What is pay-as-you-drive auto insurance?
- Car insurance is currently sold like an all-you-can-eat meal plan: once you’ve made the purchase, you may as well gorge. Traditional low-mileage discounts don’t come close to capturing the difference in accident risk between high- and low-mileage drivers; those who drive less are penalized.
- Pay-as-you-drive insurance would make buying car insurance more like buying gasoline: the less you drive, the less you pay. Insurers would offer motorists a per-mile rate that would also incorporate existing rating factors, such as a driver’s crash history or geographic location.
- Evidence suggests that low-mileage drivers are a large untapped market.
- For consumers: They would have access to more affordable insurance and would have more control over their insurance costs.
- For society: Initial research estimates that pricing insurance by the mile could cut total driving by 5 to 15 percent, which would slash the huge environmental impacts of the automobile and lessen the number of crashes and claims. A 10 percent reduction in driving is estimated to result in a 17 percent reduction in crashes.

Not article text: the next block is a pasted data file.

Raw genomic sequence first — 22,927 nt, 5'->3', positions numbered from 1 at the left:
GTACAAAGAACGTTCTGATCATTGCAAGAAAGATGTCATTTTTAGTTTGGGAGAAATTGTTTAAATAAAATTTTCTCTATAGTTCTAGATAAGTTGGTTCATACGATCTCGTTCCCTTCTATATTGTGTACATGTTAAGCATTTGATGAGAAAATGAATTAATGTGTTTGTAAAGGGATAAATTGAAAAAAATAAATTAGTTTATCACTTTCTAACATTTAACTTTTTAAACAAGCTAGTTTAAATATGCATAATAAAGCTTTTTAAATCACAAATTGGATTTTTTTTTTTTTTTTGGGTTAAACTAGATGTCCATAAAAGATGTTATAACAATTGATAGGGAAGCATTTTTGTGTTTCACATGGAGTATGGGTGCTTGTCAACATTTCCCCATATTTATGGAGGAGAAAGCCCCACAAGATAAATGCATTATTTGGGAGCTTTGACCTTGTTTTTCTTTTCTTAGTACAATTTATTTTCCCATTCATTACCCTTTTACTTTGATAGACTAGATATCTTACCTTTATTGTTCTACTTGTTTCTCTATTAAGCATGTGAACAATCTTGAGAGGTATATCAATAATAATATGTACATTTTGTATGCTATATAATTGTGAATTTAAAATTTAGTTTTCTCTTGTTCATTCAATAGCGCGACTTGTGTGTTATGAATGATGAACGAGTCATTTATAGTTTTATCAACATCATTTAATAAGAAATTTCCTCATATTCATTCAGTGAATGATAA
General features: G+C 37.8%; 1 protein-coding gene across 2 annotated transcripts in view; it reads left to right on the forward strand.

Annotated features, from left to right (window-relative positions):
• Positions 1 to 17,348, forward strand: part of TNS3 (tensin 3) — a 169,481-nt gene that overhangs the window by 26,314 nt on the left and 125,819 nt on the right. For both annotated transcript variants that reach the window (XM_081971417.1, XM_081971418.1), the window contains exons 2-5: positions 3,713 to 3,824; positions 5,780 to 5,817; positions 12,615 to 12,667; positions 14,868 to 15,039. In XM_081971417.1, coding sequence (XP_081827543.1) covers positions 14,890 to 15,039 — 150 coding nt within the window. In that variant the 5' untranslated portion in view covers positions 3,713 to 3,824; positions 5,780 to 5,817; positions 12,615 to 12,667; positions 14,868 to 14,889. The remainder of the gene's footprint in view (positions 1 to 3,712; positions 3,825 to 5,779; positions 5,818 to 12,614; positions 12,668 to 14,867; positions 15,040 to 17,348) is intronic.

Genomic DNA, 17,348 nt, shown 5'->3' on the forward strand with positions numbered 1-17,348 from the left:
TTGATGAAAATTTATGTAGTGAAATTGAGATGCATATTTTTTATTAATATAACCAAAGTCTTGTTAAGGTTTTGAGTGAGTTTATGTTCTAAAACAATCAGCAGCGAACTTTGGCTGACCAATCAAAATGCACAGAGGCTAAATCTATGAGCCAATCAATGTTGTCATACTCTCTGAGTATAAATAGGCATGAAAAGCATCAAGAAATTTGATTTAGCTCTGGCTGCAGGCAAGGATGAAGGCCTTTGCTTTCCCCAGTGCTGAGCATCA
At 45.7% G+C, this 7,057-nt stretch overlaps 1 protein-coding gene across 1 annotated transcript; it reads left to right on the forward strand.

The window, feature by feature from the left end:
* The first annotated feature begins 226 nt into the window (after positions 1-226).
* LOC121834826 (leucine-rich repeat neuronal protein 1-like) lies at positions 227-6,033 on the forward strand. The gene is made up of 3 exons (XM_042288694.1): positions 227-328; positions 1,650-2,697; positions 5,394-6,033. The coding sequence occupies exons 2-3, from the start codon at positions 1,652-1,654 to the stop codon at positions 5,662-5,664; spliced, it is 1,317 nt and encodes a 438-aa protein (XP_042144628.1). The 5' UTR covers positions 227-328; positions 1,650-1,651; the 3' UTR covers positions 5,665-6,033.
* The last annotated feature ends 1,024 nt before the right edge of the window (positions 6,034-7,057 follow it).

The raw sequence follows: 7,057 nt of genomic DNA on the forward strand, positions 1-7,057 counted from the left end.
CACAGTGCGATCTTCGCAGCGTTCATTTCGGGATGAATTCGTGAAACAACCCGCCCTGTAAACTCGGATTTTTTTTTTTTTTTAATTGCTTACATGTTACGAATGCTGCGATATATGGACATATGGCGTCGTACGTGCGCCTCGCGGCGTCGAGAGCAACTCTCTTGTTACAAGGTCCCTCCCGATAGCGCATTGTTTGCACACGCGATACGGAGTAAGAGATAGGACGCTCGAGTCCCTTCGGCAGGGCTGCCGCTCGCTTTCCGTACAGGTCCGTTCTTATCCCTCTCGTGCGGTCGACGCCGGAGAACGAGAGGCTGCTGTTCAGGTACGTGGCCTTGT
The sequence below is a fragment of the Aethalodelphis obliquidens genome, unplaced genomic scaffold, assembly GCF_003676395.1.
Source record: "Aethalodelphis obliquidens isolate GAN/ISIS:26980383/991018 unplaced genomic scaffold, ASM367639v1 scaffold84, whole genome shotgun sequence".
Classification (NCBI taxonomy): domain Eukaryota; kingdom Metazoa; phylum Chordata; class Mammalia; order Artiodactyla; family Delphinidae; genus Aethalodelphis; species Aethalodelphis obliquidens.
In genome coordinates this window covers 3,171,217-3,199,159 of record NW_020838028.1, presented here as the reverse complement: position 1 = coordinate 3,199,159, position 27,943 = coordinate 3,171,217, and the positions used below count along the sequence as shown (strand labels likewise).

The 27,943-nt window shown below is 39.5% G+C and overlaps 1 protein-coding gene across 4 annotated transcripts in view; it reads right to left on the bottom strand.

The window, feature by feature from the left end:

- For taxpayers: Reduced driving would also save money on roadwork. Oregon Environmental Council, a nonprofit group working to pilot PAYD in Oregon, estimates that PAYD insurance could trim the state’s road-related costs substantially over the next 20 years.
- For insurers: They may see an increased market share and a growing reputation as an innovative, customer-oriented, and socially responsible company. They may also have fewer claims.
PAYD in the Northwest
- Oregon: Oregon passed legislation in 2003 to encourage insurers—through a tax credit—to offer pay-as-you-drive insurance. The Oregon government Web site has an article on pay as you go insurance.
- British Columbia: The Victoria Transport Policy Institute maintains information about PAYD.
- Search the Sightline Daily website for updates.
- See the work of the Conservation Law Foundation (CLF) on PAYD, or visit the CLF website.
Published: March 7, 2006